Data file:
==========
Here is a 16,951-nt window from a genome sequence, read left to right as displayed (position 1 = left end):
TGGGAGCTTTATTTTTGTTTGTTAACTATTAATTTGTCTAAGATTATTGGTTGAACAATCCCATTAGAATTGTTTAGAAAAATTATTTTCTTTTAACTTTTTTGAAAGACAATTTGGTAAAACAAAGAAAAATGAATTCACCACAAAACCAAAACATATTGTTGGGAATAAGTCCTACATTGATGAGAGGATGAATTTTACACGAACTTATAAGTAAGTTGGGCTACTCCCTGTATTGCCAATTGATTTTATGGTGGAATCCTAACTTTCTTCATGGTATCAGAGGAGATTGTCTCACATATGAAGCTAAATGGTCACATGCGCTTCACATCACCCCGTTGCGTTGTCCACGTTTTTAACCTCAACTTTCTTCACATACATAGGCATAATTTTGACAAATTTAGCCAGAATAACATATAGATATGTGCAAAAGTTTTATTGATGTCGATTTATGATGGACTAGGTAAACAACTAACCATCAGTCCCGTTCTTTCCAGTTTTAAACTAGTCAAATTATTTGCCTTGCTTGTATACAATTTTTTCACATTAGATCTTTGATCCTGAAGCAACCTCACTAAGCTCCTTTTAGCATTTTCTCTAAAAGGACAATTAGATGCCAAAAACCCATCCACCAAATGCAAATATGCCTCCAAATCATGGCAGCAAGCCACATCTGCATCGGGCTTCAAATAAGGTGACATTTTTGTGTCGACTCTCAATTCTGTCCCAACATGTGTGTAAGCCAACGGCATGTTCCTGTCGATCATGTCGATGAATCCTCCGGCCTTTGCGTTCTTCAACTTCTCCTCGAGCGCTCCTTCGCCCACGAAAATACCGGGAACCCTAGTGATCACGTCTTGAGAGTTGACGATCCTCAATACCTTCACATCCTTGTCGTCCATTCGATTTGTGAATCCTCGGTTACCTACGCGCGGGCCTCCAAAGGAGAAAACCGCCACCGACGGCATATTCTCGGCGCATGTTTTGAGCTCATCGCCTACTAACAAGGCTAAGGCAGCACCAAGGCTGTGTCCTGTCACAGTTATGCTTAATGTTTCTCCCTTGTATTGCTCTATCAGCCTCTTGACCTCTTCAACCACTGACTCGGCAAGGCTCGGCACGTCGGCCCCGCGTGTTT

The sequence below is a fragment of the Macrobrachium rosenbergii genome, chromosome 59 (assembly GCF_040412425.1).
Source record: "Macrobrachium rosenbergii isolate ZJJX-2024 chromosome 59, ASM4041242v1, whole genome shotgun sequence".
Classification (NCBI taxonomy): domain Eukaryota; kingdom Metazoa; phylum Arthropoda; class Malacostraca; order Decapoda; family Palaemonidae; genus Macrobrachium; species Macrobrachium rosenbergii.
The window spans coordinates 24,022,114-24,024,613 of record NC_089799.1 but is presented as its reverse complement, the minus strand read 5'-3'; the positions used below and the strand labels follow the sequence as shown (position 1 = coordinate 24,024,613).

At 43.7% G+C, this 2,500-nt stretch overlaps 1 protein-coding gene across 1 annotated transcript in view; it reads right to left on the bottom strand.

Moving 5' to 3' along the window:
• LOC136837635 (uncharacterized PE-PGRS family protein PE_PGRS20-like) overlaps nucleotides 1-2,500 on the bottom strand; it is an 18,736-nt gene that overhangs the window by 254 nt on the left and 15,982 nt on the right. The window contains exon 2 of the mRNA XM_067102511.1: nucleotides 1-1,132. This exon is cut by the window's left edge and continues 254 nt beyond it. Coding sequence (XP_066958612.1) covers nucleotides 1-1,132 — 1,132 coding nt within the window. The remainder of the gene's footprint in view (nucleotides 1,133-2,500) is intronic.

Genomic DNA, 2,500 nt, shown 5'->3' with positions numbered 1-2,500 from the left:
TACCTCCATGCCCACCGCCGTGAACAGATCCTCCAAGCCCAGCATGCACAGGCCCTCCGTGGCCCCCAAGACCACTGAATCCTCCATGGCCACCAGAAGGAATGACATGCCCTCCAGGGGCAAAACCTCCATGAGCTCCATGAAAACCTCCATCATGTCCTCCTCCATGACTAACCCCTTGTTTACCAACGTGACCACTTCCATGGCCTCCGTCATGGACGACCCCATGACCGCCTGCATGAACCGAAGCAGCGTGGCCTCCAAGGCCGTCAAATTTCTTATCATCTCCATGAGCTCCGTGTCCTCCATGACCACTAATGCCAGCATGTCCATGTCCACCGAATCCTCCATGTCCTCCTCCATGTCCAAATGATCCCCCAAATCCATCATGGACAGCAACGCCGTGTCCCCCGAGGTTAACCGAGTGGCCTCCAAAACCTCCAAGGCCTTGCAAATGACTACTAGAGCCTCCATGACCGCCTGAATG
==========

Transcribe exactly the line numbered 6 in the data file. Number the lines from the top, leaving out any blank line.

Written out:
The window spans coordinates 24,022,114-24,024,613 of record NC_089799.1 but is presented as its reverse complement, the minus strand read 5'-3'; the positions used below and the strand labels follow the sequence as shown (position 1 = coordinate 24,024,613).